France bans meat-like terms on vegetarian food
THE vegetarians and vegans of France are up in arms over a law change that has seen terms like “meat-free steaks” and “bacon-like rashers” banned.
Some are seeing the diktat as a capitulation to the country’s powerful meat industry.
But supporters say consumers have too often been hoodwinked by products that appear to be stuffed full of meat but may contain none at all.
French food producers will no longer be able to use any term that is most commonly associated with meat, such as “burgers” or “sausages”, if that product doesn’t contain any meat — even if the description makes this clear.
Failure to adhere by the new rules could land companies with a $500,000 fine.
Farmers have been critical of not just vegetable alternatives to meat products, like vegetarian sausages, but also dairy alternatives such as vegan cheese, reported the BBC.
“It is important to combat false claims. Our products must be designated correctly: the terms of cheese or steak will be reserved for products of animal origin,” French MP Jean-Baptiste Moreau, a member of President Emmanuel Macron’s La République En Marche party, said in a tweet.
Australian supermarkets stock scores of meat-free products with meaty names. These include Quorn meat-free sausages and nuggets and beetroot burgers.
Matthew Herbert, an Australian who now farms cattle in New Zealand, said France’s move was “awesome”.
“France is leading the world in taking back control of the words we use for our food,” he wrote on social media.
But Wendy Higgins a spokeswoman for animal welfare charity Humane Society International, did not agree it was a positive move, reported the Independent.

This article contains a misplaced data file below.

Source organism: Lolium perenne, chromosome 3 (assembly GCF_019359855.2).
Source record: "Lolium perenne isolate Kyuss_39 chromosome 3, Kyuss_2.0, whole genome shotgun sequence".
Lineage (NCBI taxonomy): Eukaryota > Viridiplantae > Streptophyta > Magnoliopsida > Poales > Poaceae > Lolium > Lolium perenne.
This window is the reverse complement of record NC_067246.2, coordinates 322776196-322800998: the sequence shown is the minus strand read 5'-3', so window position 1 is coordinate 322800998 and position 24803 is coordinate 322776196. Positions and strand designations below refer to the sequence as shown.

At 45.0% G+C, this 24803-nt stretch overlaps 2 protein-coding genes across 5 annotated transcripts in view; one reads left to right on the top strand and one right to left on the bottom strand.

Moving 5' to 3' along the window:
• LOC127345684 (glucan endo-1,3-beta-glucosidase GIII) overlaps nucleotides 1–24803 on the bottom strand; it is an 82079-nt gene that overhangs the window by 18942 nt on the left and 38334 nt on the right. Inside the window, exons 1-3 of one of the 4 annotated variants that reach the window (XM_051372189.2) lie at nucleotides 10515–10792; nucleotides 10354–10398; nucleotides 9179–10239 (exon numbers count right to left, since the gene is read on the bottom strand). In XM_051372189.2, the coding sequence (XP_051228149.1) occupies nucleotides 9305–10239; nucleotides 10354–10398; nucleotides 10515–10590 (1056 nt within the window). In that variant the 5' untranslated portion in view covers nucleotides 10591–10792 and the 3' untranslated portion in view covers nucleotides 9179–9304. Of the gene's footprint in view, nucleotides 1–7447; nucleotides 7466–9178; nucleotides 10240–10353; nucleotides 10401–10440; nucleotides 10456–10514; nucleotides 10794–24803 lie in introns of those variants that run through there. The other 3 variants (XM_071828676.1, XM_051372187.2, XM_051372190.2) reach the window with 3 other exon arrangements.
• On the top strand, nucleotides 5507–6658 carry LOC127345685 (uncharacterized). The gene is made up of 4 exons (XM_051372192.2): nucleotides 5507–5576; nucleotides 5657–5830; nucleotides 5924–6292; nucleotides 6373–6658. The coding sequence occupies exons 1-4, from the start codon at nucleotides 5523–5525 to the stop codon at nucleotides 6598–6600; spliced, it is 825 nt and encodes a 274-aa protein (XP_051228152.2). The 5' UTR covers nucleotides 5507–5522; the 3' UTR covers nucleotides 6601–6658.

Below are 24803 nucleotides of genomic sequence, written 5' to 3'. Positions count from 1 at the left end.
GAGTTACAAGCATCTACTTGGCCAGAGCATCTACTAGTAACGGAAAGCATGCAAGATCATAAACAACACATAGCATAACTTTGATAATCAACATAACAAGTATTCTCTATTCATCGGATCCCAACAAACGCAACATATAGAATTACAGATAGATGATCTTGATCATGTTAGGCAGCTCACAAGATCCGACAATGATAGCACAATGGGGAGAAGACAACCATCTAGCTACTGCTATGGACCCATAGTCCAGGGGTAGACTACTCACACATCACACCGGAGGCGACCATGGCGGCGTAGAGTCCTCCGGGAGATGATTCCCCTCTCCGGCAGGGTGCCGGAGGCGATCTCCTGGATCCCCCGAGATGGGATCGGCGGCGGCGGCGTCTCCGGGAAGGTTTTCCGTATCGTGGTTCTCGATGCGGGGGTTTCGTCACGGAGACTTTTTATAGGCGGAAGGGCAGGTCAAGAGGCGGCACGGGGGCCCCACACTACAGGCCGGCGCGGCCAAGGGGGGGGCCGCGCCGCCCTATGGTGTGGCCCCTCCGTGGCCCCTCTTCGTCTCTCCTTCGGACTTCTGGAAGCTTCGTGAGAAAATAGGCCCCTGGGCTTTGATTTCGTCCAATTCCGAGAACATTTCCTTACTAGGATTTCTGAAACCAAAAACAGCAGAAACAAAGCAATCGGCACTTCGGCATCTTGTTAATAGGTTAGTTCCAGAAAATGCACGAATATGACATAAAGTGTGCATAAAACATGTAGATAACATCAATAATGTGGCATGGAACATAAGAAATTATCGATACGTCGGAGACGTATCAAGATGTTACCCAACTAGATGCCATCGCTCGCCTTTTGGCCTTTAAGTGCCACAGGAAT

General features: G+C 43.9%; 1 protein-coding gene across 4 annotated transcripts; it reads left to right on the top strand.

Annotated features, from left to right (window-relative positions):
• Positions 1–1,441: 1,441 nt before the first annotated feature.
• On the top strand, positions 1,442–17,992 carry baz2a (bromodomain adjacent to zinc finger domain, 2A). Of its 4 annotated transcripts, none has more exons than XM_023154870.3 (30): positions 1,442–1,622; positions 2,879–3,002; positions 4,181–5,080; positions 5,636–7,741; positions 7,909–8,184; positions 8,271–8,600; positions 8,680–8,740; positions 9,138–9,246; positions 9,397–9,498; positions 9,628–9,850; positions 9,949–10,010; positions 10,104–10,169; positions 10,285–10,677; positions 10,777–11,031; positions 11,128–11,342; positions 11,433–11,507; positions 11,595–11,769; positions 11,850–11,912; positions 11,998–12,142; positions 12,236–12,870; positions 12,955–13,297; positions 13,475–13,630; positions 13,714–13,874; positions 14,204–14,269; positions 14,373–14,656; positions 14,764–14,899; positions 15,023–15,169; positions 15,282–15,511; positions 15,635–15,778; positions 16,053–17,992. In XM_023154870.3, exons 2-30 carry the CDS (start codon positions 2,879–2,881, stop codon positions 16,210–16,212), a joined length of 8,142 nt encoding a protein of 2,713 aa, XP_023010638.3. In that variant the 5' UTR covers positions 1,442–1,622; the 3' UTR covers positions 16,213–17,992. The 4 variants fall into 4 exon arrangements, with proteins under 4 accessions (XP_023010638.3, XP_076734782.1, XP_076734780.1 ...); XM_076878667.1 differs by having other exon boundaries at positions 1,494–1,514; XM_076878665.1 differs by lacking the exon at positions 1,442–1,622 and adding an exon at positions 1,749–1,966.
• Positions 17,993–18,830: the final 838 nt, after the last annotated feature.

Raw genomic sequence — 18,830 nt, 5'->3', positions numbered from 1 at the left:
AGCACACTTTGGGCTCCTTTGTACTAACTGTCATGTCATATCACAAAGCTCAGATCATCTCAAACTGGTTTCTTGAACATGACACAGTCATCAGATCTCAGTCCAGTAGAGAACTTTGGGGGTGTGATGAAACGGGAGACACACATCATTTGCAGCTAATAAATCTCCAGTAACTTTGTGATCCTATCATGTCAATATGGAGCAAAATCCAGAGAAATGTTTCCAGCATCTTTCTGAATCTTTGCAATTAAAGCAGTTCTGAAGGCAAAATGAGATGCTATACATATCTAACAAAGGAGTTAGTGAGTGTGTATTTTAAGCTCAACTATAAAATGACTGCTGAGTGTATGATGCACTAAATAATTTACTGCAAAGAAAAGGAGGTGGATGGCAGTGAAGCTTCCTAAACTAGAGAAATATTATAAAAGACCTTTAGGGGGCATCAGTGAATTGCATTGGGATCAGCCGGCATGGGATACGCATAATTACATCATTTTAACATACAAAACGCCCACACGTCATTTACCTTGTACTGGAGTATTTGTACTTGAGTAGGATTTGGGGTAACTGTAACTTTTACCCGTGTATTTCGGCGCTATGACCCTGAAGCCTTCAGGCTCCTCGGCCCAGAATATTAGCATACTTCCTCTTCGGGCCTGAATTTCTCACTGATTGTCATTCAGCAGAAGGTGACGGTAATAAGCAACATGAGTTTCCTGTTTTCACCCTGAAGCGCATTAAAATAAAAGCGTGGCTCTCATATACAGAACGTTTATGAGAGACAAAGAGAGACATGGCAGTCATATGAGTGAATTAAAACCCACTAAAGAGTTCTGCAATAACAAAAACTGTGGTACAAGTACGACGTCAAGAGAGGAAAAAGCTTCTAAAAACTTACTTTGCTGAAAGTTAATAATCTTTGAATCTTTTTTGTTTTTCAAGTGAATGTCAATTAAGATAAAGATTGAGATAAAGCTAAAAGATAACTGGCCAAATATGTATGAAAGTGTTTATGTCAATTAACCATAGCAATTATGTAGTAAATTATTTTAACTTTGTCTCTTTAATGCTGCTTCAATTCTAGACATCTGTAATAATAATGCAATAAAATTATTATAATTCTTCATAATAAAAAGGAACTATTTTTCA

“It’s a shame that instead of embracing vegan and vegetarian food, France has adopted a position of defensive paranoia,” she said.
“But ultimately it won’t stop the rise of compassionate eating because the delicious, nutritious, Earth-friendly and ethical benefits will prevail regardless of what you call the products.”
Other critics have questioned whether the rules are too wide and whether “fillets” can really be considered an exclusive term for meat.
One Twitter user said the vegetarian industry should simply rename their products “cruelty-free protein”.
In 2017, the European Court of Justice ruled terms such as milk, butter and cheese could only be used on products that contained animal milk, within the European Union.
The only exceptions were ice cream, coconut milk and almond milk.
The ruling was in a case which involved a German company that had produced plant-based products with names including “Soyatoo Tofu Butter” and “Veggie Cheese”.
The court said customers could be misled into thinking Veggie Cheese contained animal products.
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